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Home » Clarion » 2019 » September 2019 » The ‘unpaid’ work of adjuncting

The ‘unpaid’ work of adjuncting


Logging the hours part-timers work

Jeff Couchman (right), an adjunct assistant professor at the College of Staten Island, who teaches screenwriting, participated in the project. ‘I wanted the powers that be to see the numbers,’ he said.

The union’s “Log Your Hours” project for adjuncts allowed participants to draw a clear picture of how their work is valued. More than 275 CUNY adjuncts charted the time it took them to grade, plan lessons, teach and guide students using an online and mobile application that tracks time. The application shows how much time it takes for adjuncts to actually get the work done. And the numbers are alarming.

After crunching the data, more than two in five adjuncts discovered they are paid less than $25 per hour. It is no secret that CUNY adjuncts are underpaid, but for many participants in the project, the ability to see their time delineated in hours and tasks was both revealing and depressing.


“While I was always aware of how much time I typically spend week to week on teaching-related activities, seeing it calculated and graphed into solid numbers gave me a much better sense of my actual ‘unpaid’ hours,” said Nicole Butterfield, an adjunct assistant professor of anthropology at John Jay College and one of the adjuncts who participated in the project.

The project has been useful at the bargaining table, where the PSC’s bargaining team is making the case for a transformational increase in adjunct pay from what is typically around $3,500 per course.

“We need every tool to fight for equal pay for equal work, and loggers’ records have helped to make adjunct labor more visible,” said Carly Smith, PSC first vice president for part-timers and a PSC bargaining team member. “The project reinforced the value of our work as adjuncts and we know the power our labor gives us.”

Adjuncts from every CUNY community and senior college and the Graduate Center participated in the logging project. For one month, during the Spring semester, participating adjuncts tracked their time. The hours tracked did not include prep time before the beginning of the semester, midterm crunch or finals – points in the semester when significant additional planning and grading occurs.

“I wanted to see it myself and I wanted the powers that be to see the numbers,” said Jeff Couchman, an adjunct assistant professor at the College of Staten Island who teaches screenwriting. Couchman found that he averaged 25 hours a week teaching one course. In order to develop students’ writing, he gives them a lot of one-on-one attention, which means a lot of reading, a lot of commenting and a lot of emailing students. Despite seeing the huge amount of work that he puts in, Couchman said he won’t hold back. To develop students’ writing it takes that much time and attention.

For adjuncts participating in the project, seeing the amount of time a task really takes was revealing. That email that they thought would only take five minutes took 15 in reality. Some said they began to limit tasks – answering emails only at specific times or grading for one hour each day. One adjunct who had already streamlined tasks still found herself working nearly 3.5 hours for each hour in class. The boundaries and shortcuts helped, but they didn’t solve the perennial CUNY problem of adjuncts feeling exploited.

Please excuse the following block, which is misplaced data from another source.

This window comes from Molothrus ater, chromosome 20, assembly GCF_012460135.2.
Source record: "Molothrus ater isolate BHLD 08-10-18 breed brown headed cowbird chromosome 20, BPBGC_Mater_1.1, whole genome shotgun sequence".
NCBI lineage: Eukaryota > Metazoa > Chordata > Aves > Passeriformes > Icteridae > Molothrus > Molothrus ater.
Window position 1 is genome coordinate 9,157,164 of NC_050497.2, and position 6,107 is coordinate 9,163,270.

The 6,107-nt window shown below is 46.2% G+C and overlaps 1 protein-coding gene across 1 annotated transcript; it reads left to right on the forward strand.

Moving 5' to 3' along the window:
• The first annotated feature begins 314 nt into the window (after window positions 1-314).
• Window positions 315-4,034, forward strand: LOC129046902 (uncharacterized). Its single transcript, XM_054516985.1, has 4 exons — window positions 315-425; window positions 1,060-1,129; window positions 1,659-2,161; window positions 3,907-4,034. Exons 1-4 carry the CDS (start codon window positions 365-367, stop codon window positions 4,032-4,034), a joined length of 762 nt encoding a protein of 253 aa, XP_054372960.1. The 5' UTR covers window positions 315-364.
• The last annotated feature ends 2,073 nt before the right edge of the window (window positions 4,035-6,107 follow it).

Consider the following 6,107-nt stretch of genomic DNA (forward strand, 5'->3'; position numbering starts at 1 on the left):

Ruth Wangerin, who teaches anthropology at the College of Staten Island and Lehman College, became an adjunct after retiring from the New York City Department of Health and Mental Hygiene. With her pension and social security, along with her adjunct income, she can meet expenses and have one modest vacation each year.

“My pension is subsidizing CUNY,” Wangerin said. “I’m too old and too proud to be working for pennies, so I make sure that I limit how much work I’ll do for the money, unlike many of my colleagues who are either less experienced or less secure than I am.”


Daniel Mann, an adjunct lecturer at Queensborough Community College, said the project made him both feel powerless and recognize the power of being unified.

“Only if we are standing together can we accomplish anything,” said Mann. A couple of semesters ago, he noticed many adjunct instructors were forced to approach their classes with an assembly-line mentality. Even with all of this streamlining, Mann said that he makes around $15 an hour.

“I’m at the point now where I’m no longer willing to work for free,” Mann said. “I’m not going to give CUNY any more of my time for free than I have to.”

For Mann and the other adjuncts interviewed for this story, respect is paramount, and a decent wage is a sign of respect.

Mann is also an adjunct at Fordham, where he said he is treated better. He gets paid $5,000 per course (it will incrementally go up to $7,000, thanks to a recently settled union contract at that university), has an office and gets departmental support. In turn, Fordham students get more of Mann’s time, which for Mann, who is the third generation in his family to be a part of the CUNY community, is unfortunate.

“I do believe in what CUNY is about,” Mann told Clarion. “But CUNY needs to believe in itself and stop with this neoliberal corporatization.”

Mann added that CUNY was not living up to its mission of public service. “The university is not a business, and that’s what CUNY needs to realize,” he said.

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